Although both genetic and environmental influences, as well as the interplay between them, are clearly important to the development of alcohol use and related psychopathology, the effects of many of the particular genetic variants and environmental risk factors responsible have not yet been confirmed. We conducted three studies with the goal of moving beyond abstract estimates of genetic and environmental variance to the assessment of whether specified risk factors were causally implicated in the development of alcohol-related behaviors and problems. First, in a longitudinally assessed sample of 356 adopted adolescents and young adults of East Asian descent, we examined the progression over time of the relationship between a functional polymorphism in the alcohol metabolism gene aldehyde dehydrogenase 2 (ALDH2) and multiple measures of drinking behavior. We found that the protective effect of the less-functional ALDH2 variant increased between mid-adolescence and early adulthood, and that non-biological parental alcohol use, but not sibling alcohol use, nor deviant peer affiliation, moderated the effect of the gene. In a second study, using a community-based sample of 7224 individuals assessed in early and middle adulthood, we employed multiple methods to conduct a comprehensive examination of the effects of markers in GABA system genes on measures of alcohol use and related symptomatology. We tested not only the potential effects of individual markers, but also their effects in aggregate, and at the whole-gene and system-wide levels. None of these methods produced results indicative of an effect of GABA system variants on measures of alcohol use or misuse. We conducted a third study with a sample of 1512 twins, longitudinally assessed from early adolescence into adulthood, to determine whether adult alcohol use and misuse, as well as other adult outcomes, could be attributed to the causal effect of alcohol exposures in early adolescence. We used two separate techniques to adjust for potentially confounding factors. First, we used a propensity score design to adjust for the potentially confounding effects of a number of measured background covariates. Second, we used the cotwin control design to adjust for confounding due to unmeasured factors (including genetic influences) shared between twins in pairs discordant for early alcohol exposure. The results of both methods applied in this third study were generally consistent with there being a causal effect of early alcohol exposures on the later development of adult alcohol problems and other related adult outcomes, but contrasting the two methods indicated that exposure effect estimates from the propensity score application were likely to be biased by unmeasured confounding variables. In summary, we have first substantially elaborated upon the effects of a genetic variant known to influence alcohol-related behaviors (in the ALDH2 gene); next, despite thorough investigation, we have found no evidence for the effects of a second set of purported genetic influences (GABA system genes); and finally, we provided evidence that early alcohol exposure likely exerts a genuinely causal influence on later alcohol-related problems and other adult outcomes.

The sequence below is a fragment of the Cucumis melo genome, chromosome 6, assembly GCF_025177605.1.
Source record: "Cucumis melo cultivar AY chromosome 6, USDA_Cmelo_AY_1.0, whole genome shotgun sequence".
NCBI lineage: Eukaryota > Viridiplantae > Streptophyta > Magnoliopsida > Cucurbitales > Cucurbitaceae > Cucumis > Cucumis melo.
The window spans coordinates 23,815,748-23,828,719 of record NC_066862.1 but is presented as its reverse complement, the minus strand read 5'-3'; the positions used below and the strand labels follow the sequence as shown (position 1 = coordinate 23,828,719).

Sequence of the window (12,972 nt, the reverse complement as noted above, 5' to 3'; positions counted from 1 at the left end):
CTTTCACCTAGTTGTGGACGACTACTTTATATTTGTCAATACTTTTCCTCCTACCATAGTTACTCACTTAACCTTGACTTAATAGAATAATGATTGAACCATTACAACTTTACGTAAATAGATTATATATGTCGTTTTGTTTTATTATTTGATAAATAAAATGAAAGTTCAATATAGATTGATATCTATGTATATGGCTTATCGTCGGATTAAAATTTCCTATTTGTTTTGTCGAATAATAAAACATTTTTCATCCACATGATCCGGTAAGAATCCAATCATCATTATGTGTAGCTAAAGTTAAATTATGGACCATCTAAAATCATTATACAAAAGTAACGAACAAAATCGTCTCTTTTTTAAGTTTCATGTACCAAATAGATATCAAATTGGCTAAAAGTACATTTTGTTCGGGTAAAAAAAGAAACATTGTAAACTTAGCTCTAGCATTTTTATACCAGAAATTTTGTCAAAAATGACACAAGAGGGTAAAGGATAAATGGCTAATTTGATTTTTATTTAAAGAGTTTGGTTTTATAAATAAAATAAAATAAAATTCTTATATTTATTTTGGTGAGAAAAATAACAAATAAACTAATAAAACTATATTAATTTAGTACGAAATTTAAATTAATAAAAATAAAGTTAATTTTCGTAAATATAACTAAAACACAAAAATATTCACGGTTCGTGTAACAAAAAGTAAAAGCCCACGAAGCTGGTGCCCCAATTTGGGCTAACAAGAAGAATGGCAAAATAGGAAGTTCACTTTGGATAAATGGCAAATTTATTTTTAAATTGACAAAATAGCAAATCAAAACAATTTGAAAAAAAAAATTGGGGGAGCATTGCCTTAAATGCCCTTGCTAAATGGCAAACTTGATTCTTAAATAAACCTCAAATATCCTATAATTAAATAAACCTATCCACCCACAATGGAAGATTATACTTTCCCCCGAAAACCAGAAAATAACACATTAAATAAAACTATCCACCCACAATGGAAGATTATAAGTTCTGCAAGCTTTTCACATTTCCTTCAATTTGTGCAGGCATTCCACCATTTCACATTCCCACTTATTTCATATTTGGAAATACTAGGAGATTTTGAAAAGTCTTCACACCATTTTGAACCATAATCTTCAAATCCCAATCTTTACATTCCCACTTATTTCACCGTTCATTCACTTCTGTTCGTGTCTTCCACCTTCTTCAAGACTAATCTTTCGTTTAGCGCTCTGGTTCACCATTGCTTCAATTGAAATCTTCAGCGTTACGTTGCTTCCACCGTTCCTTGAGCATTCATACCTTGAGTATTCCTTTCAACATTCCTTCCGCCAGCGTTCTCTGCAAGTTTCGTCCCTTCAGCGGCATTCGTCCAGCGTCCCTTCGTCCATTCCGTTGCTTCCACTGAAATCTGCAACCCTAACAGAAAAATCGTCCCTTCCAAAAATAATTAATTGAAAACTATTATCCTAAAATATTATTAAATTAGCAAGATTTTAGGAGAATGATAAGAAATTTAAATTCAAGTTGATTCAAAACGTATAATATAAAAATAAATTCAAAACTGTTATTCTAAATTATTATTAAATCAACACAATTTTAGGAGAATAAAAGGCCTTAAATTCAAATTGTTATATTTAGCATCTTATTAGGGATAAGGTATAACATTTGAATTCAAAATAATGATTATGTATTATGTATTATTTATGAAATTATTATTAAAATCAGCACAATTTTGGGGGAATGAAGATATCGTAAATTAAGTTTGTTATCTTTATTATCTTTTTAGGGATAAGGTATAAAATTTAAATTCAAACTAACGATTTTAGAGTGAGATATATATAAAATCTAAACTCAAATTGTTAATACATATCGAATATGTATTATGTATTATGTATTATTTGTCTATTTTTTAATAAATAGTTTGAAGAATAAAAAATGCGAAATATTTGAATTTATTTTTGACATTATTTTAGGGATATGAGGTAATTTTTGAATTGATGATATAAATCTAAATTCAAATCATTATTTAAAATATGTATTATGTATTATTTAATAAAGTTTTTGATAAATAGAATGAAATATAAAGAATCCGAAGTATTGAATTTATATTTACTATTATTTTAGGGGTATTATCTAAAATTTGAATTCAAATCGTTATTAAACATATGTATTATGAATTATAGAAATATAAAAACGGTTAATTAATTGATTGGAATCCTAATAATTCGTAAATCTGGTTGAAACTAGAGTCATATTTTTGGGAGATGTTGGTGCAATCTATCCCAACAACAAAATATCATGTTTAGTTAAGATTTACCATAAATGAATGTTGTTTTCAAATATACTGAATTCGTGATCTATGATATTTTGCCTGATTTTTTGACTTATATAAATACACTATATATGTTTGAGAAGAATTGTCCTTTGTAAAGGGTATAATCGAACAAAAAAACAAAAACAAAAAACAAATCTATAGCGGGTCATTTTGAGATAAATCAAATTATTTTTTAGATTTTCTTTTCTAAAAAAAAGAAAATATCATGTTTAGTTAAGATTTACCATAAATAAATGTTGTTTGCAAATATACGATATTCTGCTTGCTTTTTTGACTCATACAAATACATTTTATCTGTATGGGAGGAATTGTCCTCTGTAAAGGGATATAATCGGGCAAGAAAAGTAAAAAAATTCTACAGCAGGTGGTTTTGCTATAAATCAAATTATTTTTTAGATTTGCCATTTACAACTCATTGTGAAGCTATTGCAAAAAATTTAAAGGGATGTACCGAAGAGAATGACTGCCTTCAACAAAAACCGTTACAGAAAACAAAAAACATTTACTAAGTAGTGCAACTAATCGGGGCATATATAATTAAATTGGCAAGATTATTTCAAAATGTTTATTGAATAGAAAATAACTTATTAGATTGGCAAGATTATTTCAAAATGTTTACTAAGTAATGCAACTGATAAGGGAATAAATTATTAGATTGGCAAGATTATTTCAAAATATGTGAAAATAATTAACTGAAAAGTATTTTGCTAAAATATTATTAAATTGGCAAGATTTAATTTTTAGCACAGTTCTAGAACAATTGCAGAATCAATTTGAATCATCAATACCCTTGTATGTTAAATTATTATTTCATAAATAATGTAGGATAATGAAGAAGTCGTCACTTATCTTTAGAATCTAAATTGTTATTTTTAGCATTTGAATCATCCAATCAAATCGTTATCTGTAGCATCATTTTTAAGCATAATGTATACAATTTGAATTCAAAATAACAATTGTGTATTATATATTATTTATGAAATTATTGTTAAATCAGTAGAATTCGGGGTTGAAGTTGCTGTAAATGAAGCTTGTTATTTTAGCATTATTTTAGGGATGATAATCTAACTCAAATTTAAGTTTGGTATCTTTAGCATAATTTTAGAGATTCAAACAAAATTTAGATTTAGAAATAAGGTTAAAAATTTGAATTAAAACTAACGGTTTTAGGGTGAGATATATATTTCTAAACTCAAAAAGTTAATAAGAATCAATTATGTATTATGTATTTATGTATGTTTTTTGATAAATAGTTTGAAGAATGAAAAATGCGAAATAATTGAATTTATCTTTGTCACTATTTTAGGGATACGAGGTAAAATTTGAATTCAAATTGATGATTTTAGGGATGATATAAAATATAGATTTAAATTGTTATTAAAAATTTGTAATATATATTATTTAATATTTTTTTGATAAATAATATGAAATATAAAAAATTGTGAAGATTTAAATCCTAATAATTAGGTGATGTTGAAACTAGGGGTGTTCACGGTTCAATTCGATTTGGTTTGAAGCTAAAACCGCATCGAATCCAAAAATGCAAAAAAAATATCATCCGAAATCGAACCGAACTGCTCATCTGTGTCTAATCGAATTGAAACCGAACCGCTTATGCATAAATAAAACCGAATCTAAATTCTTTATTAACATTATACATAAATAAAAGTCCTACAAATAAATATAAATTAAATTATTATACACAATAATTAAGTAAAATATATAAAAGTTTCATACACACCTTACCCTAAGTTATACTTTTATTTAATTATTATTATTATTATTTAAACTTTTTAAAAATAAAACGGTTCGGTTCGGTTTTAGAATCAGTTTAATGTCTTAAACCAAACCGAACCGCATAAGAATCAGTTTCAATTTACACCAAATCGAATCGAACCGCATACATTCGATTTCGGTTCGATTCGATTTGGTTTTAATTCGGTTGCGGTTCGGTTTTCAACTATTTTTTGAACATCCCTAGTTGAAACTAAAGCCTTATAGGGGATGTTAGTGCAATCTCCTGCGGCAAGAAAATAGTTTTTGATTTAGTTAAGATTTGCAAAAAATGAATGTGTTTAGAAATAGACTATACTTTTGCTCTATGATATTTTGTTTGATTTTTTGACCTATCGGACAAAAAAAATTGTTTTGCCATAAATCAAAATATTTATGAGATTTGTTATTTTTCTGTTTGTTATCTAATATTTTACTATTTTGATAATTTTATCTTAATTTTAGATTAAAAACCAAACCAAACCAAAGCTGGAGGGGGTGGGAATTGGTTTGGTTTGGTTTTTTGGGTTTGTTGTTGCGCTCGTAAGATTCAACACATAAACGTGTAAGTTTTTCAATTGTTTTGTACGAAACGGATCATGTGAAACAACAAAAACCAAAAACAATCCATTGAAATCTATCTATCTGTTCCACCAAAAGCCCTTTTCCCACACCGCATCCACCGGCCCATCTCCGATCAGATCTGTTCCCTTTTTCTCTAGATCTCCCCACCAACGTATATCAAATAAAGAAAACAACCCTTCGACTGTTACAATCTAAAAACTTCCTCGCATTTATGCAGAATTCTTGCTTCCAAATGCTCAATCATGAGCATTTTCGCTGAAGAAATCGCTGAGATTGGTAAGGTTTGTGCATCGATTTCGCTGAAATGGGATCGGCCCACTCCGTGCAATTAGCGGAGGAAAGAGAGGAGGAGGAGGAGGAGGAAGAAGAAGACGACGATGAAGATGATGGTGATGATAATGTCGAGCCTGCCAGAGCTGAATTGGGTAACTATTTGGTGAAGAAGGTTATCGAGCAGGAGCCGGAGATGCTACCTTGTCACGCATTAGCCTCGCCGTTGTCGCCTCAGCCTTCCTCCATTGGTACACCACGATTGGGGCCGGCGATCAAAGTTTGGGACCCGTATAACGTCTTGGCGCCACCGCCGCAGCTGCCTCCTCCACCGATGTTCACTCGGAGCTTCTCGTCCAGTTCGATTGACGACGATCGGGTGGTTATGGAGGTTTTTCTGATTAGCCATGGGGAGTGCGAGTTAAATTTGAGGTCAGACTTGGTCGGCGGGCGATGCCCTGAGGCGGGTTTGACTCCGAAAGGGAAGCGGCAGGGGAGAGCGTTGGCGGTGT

University of Minnesota Ph.D. dissertation. september 2012. Major: Psychology. Advisor: Matt McGue. 1 computer file (PDF); x, 136 pages.
Irons, Daniel Edward.
Characterizing specific henetic and environmental influences on alcohol use.
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